Elemental profiling of toxic and modern primers using ICP-MS, SEM-EDS, and XPS: an application in firearm discharge residue investigation

Yüksel B., Şen N., Ögünç G. I., ERDOĞAN A.

Australian Journal of Forensic Sciences, vol.55, no.4, pp.529-546, 2023 (SCI-Expanded) identifier

  • Publication Type: Article / Article
  • Volume: 55 Issue: 4
  • Publication Date: 2023
  • Doi Number: 10.1080/00450618.2022.2043436
  • Journal Name: Australian Journal of Forensic Sciences
  • Journal Indexes: Science Citation Index Expanded (SCI-EXPANDED), Scopus, Academic Search Premier, Applied Science & Technology Source, Biotechnology Research Abstracts, Criminal Justice Abstracts, EMBASE
  • Page Numbers: pp.529-546
  • Keywords: forensic chemistry, Gunshot residue, ICP-MS, principal component analysis, SEM-EDS, XPS
  • Police Academy Affiliated: Yes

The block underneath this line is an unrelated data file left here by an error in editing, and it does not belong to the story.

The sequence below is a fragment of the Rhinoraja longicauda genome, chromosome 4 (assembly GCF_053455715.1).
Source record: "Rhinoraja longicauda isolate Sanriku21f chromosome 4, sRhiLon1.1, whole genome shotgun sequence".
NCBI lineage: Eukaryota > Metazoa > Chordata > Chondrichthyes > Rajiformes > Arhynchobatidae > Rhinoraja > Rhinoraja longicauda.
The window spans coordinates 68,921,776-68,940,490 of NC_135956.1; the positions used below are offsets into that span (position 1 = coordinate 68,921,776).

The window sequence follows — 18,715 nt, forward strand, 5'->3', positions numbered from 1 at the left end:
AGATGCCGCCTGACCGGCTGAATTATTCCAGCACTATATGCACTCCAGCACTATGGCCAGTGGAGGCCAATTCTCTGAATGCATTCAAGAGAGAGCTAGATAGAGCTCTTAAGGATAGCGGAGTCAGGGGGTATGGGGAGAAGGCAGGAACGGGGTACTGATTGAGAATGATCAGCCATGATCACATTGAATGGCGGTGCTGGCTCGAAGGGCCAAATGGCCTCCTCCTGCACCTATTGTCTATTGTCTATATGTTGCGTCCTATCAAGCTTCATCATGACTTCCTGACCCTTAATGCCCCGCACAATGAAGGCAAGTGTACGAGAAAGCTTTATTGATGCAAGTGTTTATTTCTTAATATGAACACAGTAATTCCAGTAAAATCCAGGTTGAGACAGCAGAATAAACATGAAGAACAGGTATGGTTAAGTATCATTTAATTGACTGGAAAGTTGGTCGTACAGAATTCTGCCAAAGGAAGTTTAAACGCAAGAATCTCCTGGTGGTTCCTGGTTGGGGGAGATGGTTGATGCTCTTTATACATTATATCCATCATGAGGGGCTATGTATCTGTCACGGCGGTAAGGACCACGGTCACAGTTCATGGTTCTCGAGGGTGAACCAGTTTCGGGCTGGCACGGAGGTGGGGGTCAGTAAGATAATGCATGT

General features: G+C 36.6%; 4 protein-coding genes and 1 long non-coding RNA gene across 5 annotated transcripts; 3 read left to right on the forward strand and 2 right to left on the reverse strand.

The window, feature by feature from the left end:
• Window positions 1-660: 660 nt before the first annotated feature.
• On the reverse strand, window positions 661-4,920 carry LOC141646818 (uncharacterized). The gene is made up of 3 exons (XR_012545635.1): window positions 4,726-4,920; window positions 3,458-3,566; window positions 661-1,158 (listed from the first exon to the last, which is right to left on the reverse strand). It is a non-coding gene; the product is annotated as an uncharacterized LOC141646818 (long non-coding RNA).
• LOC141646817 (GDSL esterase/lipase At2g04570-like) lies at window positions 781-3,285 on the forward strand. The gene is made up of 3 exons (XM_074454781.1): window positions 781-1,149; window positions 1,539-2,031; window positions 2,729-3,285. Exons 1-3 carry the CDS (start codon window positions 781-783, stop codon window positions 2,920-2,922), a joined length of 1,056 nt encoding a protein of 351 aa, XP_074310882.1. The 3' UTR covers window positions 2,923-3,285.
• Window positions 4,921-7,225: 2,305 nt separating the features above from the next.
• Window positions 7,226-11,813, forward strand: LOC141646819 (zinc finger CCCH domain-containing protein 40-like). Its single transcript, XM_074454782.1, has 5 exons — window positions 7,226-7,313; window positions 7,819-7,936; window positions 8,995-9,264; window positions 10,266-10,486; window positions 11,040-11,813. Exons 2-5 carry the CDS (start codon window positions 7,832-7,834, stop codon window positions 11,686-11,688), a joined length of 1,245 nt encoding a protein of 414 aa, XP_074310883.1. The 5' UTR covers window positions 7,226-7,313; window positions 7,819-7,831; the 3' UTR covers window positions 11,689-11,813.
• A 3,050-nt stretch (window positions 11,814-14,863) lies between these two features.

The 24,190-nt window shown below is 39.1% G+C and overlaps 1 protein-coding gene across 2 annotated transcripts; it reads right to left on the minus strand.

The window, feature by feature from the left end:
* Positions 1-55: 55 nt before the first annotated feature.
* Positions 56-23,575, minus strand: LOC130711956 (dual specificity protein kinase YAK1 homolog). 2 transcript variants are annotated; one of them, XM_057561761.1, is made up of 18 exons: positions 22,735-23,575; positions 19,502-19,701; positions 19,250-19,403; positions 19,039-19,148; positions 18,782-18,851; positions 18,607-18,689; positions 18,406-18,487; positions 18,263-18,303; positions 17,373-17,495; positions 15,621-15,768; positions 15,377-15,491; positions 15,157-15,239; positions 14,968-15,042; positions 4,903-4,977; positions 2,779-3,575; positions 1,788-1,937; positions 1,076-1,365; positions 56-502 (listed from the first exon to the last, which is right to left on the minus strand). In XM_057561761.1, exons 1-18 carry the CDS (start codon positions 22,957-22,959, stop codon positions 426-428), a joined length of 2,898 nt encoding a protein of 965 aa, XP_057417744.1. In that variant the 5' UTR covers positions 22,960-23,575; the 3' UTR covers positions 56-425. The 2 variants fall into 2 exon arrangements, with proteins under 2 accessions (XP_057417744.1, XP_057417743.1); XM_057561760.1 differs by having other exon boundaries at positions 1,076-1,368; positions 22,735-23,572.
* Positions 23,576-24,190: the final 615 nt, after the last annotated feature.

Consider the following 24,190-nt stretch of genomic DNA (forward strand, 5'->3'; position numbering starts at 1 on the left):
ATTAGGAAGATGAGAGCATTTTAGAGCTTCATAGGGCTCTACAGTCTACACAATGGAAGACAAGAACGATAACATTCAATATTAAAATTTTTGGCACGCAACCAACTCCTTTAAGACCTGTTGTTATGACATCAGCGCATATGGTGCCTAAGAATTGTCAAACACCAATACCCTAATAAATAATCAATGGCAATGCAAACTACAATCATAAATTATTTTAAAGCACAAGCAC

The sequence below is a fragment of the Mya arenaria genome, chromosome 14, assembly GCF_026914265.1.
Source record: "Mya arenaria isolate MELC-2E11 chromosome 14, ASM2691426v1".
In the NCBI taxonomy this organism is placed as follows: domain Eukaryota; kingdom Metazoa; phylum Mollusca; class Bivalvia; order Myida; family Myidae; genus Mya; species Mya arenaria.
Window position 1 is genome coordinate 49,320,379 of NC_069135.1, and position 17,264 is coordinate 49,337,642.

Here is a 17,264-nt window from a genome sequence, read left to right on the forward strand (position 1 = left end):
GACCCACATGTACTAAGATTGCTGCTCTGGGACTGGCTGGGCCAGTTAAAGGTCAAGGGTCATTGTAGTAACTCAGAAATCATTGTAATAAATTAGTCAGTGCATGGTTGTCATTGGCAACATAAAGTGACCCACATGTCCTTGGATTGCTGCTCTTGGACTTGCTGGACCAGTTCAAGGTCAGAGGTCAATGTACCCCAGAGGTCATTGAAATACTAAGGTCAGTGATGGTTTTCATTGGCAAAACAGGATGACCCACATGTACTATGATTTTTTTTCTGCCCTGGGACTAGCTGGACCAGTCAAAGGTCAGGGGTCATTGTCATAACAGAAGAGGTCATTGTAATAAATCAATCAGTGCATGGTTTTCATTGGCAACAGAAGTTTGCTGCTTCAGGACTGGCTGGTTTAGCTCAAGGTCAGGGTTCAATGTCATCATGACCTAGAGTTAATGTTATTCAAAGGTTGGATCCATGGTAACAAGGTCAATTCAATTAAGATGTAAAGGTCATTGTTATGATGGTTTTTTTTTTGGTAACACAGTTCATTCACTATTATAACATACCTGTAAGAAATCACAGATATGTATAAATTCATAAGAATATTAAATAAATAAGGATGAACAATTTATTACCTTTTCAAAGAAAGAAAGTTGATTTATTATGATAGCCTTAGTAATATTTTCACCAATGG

The characterization of firearm discharge residue (FDR) as a piece of evidence plays an essential role in interpreting the forensic cases involving the use of firearms, such as robberies, murders, suicides, and serious attacks. In the last decade, modern or non-toxic primers have emerged due to environmental issues. Forensic examination of gunshot residue (GSR) has become challenging as primer compositions now vary greatly. The goal of this paper is to provide the elemental profiling of both toxic and lead-free cartridge primers available in the Turkish ammunition market. Inductively coupled plasma-mass spectrometry (ICP-MS), scanning electron microscopy coupled with energy-dispersive X-ray analysis (SEM-EDS), and X-ray photoelectron spectroscopy (XPS) were used in this investigation. Multivariate statistical methodologies such as principal component analysis (PCA) and Pearson’s correlation coefficient (PCC) analysis were used to interpret the elemental profile data determined in the residue generated after ignition of the cartridge primers. Three components were observed: Ba-Sb-Pb-Cu-Gd, Ti-Sr-Zn, and Al-Ca-Ga, which is also consistent with the PCC analysis. SEM-EDS was employed to confirm the existence of GSR particles. The binding energies, determined using XPS, indicated the chemical state assignments in samples such as Pb(NO3)2, Sb2S3, Ba(NO3)2, CuO, ZnO and MoS2. This research will improve the robustness of the interpretation of GSR-related evidence.